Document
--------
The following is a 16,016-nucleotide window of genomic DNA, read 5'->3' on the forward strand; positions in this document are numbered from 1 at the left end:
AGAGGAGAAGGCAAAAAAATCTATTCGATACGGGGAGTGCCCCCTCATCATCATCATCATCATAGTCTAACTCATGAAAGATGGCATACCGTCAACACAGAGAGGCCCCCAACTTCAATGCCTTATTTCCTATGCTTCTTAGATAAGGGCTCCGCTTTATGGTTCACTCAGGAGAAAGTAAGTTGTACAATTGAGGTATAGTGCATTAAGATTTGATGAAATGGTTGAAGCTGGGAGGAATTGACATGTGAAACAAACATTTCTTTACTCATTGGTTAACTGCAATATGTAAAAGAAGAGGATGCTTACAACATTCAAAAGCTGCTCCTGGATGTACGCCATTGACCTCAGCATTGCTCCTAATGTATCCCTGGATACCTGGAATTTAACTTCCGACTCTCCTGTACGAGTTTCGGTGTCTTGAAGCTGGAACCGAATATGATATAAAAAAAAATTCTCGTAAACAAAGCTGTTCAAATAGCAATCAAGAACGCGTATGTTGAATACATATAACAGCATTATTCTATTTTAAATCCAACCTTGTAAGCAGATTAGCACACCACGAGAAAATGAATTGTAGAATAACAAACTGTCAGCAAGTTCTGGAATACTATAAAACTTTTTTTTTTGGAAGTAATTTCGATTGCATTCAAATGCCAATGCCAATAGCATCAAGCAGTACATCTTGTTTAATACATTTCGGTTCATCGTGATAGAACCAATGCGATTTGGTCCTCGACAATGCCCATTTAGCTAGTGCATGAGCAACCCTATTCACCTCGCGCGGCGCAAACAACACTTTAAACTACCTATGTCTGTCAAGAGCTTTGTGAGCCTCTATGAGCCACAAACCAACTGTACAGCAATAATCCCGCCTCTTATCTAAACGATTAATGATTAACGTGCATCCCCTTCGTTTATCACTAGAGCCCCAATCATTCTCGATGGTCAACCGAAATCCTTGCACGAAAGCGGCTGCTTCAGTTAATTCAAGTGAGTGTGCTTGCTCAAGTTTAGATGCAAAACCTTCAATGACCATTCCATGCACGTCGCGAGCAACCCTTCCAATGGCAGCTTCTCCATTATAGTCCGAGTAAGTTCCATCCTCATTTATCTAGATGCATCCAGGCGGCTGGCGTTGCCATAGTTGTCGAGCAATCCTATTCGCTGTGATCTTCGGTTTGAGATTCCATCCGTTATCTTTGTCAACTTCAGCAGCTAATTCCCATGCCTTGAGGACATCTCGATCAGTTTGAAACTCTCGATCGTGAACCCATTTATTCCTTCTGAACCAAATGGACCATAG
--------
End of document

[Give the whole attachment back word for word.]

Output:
The following is a 16,016-nucleotide window of genomic DNA, read 5'->3' on the forward strand; positions in this document are numbered from 1 at the left end:
AGAGGAGAAGGCAAAAAAATCTATTCGATACGGGGAGTGCCCCCTCATCATCATCATCATCATAGTCTAACTCATGAAAGATGGCATACCGTCAACACAGAGAGGCCCCCAACTTCAATGCCTTATTTCCTATGCTTCTTAGATAAGGGCTCCGCTTTATGGTTCACTCAGGAGAAAGTAAGTTGTACAATTGAGGTATAGTGCATTAAGATTTGATGAAATGGTTGAAGCTGGGAGGAATTGACATGTGAAACAAACATTTCTTTACTCATTGGTTAACTGCAATATGTAAAAGAAGAGGATGCTTACAACATTCAAAAGCTGCTCCTGGATGTACGCCATTGACCTCAGCATTGCTCCTAATGTATCCCTGGATACCTGGAATTTAACTTCCGACTCTCCTGTACGAGTTTCGGTGTCTTGAAGCTGGAACCGAATATGATATAAAAAAAAATTCTCGTAAACAAAGCTGTTCAAATAGCAATCAAGAACGCGTATGTTGAATACATATAACAGCATTATTCTATTTTAAATCCAACCTTGTAAGCAGATTAGCACACCACGAGAAAATGAATTGTAGAATAACAAACTGTCAGCAAGTTCTGGAATACTATAAAACTTTTTTTTTTGGAAGTAATTTCGATTGCATTCAAATGCCAATGCCAATAGCATCAAGCAGTACATCTTGTTTAATACATTTCGGTTCATCGTGATAGAACCAATGCGATTTGGTCCTCGACAATGCCCATTTAGCTAGTGCATGAGCAACCCTATTCACCTCGCGCGGCGCAAACAACACTTTAAACTACCTATGTCTGTCAAGAGCTTTGTGAGCCTCTATGAGCCACAAACCAACTGTACAGCAATAATCCCGCCTCTTATCTAAACGATTAATGATTAACGTGCATCCCCTTCGTTTATCACTAGAGCCCCAATCATTCTCGATGGTCAACCGAAATCCTTGCACGAAAGCGGCTGCTTCAGTTAATTCAAGTGAGTGTGCTTGCTCAAGTTTAGATGCAAAACCTTCAATGACCATTCCATGCACGTCGCGAGCAACCCTTCCAATGGCAGCTTCTCCATTATAGTCCGAGTAAGTTCCATCCTCATTTATCTAGATGCATCCAGGCGGCTGGCGTTGCCATAGTTGTCGAGCAATCCTATTCGCTGTGATCTTCGGTTTGAGATTCCATCCGTTATCTTTGTCAACTTCAGCAGCTAATTCCCATGCCTTGAGGACATCTCGATCAGTTTGAAACTCTCGATCGTGAACCCATTTATTCCTTCTGAACCAAATGGACCATAG